Posted 26 November, 2010 13:04 by Karla Baker
A spot of indulgence today as I share a map which rather tickled my fancy, Nobel’s Explosives Company’s Map of the British Empire.
Bartholomew printed 7,350 copies of this map on the 19 October 1900. It is a standard Bartholomew map of the British Empire repurposed here as advertising for Nobel’s. Other entries have touched upon the use of maps for commercial purposes (Chas Baker & Co: the men and the map; Alexander Ferguson, confectioner to the Queen) but they seem tame compared to this dangerous commodity. Although the message that Nobel’s is trying to convey is one of pride in the universality of their product, to me, the map is slightly threatening, the areas highlighted in red look rather more like targets or conquests.
Alfred Nobel (1833-1896) was in fact Swedish but he helped to set up several businesses across Europe that manufactured and sold his most famous product, dynamite. Nobel’s Explosives Company Ltd was one such company. It began life in 1871 known at that time as the British Dynamite Co Ltd. The firm was set up by a group of Glaswegian businessmen who managed to raise the £24,000 (£1,660,000 today) necessary to go into business. Nobel himself was paid in shares, not only for his rights but also technical advice.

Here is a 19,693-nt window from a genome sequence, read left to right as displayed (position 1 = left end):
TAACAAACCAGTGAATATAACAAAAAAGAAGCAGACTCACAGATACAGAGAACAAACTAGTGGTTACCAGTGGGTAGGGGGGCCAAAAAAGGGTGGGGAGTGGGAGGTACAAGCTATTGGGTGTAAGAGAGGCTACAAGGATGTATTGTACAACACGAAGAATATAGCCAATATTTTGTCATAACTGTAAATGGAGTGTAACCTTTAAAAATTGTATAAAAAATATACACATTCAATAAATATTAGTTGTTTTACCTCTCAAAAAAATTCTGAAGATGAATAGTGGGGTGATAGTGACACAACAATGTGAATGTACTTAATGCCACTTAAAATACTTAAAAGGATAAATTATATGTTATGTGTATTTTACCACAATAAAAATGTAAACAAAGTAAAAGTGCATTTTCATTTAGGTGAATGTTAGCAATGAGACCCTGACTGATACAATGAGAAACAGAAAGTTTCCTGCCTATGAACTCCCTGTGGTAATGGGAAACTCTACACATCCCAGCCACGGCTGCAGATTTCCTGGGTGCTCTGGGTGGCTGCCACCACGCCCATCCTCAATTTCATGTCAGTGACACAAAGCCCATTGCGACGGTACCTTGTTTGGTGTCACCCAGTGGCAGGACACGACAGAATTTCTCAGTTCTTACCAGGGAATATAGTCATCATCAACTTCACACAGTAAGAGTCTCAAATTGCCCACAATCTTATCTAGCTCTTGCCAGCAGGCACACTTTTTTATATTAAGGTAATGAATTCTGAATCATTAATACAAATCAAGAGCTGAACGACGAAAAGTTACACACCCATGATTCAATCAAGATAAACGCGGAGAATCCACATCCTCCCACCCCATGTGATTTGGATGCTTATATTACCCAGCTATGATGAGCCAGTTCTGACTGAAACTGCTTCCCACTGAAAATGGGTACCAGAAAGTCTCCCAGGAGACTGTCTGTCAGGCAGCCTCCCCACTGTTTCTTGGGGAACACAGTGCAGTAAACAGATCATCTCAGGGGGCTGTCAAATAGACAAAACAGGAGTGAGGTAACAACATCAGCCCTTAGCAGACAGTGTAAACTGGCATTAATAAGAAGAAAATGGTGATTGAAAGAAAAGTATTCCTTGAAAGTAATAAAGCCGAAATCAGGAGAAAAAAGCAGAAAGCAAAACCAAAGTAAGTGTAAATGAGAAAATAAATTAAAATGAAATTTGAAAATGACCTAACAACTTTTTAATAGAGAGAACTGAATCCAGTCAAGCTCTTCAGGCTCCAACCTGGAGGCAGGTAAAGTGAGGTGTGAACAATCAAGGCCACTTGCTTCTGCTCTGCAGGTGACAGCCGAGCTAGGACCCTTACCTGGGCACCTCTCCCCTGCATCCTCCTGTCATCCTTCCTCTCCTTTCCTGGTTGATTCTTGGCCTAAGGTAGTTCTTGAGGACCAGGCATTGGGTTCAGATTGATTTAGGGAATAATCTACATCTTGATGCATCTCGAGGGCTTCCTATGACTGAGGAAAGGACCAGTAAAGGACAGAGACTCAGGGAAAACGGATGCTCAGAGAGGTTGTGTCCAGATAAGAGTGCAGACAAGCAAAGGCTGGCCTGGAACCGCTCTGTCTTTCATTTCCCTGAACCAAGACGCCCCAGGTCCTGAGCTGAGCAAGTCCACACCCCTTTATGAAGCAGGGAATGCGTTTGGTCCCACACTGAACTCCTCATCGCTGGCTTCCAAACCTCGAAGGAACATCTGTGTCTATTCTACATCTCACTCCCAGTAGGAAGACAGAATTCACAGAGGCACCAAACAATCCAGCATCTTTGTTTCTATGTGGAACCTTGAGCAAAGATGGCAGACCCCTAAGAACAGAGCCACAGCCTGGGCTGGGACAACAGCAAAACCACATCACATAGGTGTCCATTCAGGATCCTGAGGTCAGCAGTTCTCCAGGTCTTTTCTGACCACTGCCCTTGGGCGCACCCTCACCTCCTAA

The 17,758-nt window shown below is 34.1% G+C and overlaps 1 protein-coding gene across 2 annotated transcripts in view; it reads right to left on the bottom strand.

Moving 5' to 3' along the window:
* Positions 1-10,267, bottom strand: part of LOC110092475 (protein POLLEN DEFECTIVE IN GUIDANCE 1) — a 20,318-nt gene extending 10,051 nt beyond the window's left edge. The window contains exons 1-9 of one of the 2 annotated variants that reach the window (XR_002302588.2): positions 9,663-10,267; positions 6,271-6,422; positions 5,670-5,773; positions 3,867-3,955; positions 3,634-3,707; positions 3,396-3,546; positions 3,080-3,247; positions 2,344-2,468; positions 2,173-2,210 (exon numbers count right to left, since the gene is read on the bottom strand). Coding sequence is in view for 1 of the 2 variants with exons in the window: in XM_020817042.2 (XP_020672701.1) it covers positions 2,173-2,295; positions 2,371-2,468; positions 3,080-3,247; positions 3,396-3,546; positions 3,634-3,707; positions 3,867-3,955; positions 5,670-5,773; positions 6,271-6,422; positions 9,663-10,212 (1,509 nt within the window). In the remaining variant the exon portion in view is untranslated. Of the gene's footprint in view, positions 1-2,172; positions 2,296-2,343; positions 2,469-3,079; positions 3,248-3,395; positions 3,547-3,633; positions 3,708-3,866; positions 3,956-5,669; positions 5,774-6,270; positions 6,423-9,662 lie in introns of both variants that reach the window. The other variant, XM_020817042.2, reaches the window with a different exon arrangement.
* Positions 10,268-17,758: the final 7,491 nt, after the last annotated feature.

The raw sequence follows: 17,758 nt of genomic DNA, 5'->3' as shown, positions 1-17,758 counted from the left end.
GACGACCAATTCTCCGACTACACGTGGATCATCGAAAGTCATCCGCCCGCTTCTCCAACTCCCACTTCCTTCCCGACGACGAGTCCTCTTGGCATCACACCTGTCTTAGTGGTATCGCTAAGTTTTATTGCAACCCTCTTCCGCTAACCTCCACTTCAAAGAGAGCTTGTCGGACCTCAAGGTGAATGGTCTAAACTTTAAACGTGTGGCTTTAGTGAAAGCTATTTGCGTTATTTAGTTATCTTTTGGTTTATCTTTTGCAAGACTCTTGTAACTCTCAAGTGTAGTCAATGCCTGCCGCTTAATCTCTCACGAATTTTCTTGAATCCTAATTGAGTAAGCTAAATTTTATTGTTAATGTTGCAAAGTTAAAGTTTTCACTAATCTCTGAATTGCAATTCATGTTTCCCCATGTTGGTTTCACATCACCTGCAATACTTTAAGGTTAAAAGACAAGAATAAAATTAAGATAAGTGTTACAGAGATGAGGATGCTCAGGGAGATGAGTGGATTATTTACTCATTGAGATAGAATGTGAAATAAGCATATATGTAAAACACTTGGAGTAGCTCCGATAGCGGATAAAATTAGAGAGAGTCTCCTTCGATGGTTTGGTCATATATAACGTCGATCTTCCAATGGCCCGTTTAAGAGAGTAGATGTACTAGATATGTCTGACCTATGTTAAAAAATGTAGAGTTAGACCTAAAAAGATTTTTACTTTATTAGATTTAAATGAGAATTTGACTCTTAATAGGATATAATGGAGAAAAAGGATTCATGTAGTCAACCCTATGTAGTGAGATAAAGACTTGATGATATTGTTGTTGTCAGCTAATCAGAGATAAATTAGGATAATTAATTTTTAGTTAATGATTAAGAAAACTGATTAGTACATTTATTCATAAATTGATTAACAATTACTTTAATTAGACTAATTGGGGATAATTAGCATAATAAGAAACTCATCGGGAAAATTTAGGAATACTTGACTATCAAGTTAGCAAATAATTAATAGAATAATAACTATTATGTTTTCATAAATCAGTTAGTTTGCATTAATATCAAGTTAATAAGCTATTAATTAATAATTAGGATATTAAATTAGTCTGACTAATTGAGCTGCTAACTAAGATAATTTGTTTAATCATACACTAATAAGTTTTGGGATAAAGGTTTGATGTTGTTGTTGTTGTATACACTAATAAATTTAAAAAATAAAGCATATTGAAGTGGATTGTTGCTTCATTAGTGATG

It was an extraordinarily successful company that went from strength to strength. In 1877 their estimated assets were worth £240,000 which would equate to £16,700,000 today. They became part of a multi-national trust company which drew together all of Nobel’s concerns, where they were by far the largest and they were contractors to the British Government by this time.
However, Alfred Nobel was made keenly aware of the negativity felt by some towards dynamite after reading his erroneously published obituary. In order to make recompense and to repair his reputation he founded the Nobel Prizes (physics, chemistry, medicine, literature and for work in peace) for which he is probably better remembered today, no doubt to his satisfaction.
As for the map, hidden beneath the surface there lies quite a lot of unexpected information, hinting at its former life. Canada lets us know which form of conveyance is best to use in different seasons,
and India reveals the main trade goods; both of debatable blowing things up usefulness.
All in all, small though it is, this map is a fascinating artefact both for what it shows and also for what it stands for.